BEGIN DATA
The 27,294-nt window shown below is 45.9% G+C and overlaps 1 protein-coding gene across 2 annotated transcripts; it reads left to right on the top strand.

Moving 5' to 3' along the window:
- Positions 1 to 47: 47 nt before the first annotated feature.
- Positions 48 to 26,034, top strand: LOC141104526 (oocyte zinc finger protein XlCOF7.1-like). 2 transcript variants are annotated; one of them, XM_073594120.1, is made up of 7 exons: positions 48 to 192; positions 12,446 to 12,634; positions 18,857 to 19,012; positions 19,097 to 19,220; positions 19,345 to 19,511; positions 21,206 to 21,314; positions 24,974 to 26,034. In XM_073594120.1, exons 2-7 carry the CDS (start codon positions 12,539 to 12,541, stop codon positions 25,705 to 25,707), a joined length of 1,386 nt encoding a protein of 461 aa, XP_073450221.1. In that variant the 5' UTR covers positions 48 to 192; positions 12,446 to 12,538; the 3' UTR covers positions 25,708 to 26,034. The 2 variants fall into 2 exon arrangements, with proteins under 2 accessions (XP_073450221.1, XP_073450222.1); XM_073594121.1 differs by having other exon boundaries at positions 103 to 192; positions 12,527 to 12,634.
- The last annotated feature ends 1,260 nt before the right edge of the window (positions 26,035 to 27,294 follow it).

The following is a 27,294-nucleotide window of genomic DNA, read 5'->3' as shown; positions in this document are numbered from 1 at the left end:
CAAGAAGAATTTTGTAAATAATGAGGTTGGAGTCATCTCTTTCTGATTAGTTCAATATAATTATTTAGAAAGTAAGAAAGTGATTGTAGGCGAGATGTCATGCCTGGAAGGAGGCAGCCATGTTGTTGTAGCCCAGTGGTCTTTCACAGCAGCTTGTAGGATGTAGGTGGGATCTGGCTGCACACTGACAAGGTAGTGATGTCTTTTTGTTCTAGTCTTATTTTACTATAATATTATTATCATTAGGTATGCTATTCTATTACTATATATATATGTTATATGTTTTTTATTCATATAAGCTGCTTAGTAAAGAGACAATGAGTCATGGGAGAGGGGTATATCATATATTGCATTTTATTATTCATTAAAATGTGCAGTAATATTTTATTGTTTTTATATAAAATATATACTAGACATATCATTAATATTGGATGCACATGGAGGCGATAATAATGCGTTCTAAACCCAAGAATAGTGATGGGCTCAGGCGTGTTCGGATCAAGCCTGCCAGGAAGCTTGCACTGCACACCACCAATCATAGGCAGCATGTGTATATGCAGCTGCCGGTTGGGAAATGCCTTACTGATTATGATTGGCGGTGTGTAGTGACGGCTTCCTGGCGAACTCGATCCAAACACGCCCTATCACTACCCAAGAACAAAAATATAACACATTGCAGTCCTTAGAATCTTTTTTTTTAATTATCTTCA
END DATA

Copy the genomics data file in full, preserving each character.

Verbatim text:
The 27,294-nt window shown below is 45.9% G+C and overlaps 1 protein-coding gene across 2 annotated transcripts; it reads left to right on the top strand.

Moving 5' to 3' along the window:
- Positions 1 to 47: 47 nt before the first annotated feature.
- Positions 48 to 26,034, top strand: LOC141104526 (oocyte zinc finger protein XlCOF7.1-like). 2 transcript variants are annotated; one of them, XM_073594120.1, is made up of 7 exons: positions 48 to 192; positions 12,446 to 12,634; positions 18,857 to 19,012; positions 19,097 to 19,220; positions 19,345 to 19,511; positions 21,206 to 21,314; positions 24,974 to 26,034. In XM_073594120.1, exons 2-7 carry the CDS (start codon positions 12,539 to 12,541, stop codon positions 25,705 to 25,707), a joined length of 1,386 nt encoding a protein of 461 aa, XP_073450221.1. In that variant the 5' UTR covers positions 48 to 192; positions 12,446 to 12,538; the 3' UTR covers positions 25,708 to 26,034. The 2 variants fall into 2 exon arrangements, with proteins under 2 accessions (XP_073450221.1, XP_073450222.1); XM_073594121.1 differs by having other exon boundaries at positions 103 to 192; positions 12,527 to 12,634.
- The last annotated feature ends 1,260 nt before the right edge of the window (positions 26,035 to 27,294 follow it).

The following is a 27,294-nucleotide window of genomic DNA, read 5'->3' as shown; positions in this document are numbered from 1 at the left end:
CAAGAAGAATTTTGTAAATAATGAGGTTGGAGTCATCTCTTTCTGATTAGTTCAATATAATTATTTAGAAAGTAAGAAAGTGATTGTAGGCGAGATGTCATGCCTGGAAGGAGGCAGCCATGTTGTTGTAGCCCAGTGGTCTTTCACAGCAGCTTGTAGGATGTAGGTGGGATCTGGCTGCACACTGACAAGGTAGTGATGTCTTTTTGTTCTAGTCTTATTTTACTATAATATTATTATCATTAGGTATGCTATTCTATTACTATATATATATGTTATATGTTTTTTATTCATATAAGCTGCTTAGTAAAGAGACAATGAGTCATGGGAGAGGGGTATATCATATATTGCATTTTATTATTCATTAAAATGTGCAGTAATATTTTATTGTTTTTATATAAAATATATACTAGACATATCATTAATATTGGATGCACATGGAGGCGATAATAATGCGTTCTAAACCCAAGAATAGTGATGGGCTCAGGCGTGTTCGGATCAAGCCTGCCAGGAAGCTTGCACTGCACACCACCAATCATAGGCAGCATGTGTATATGCAGCTGCCGGTTGGGAAATGCCTTACTGATTATGATTGGCGGTGTGTAGTGACGGCTTCCTGGCGAACTCGATCCAAACACGCCCTATCACTACCCAAGAACAAAAATATAACACATTGCAGTCCTTAGAATCTTTTTTTTTAATTATCTTCA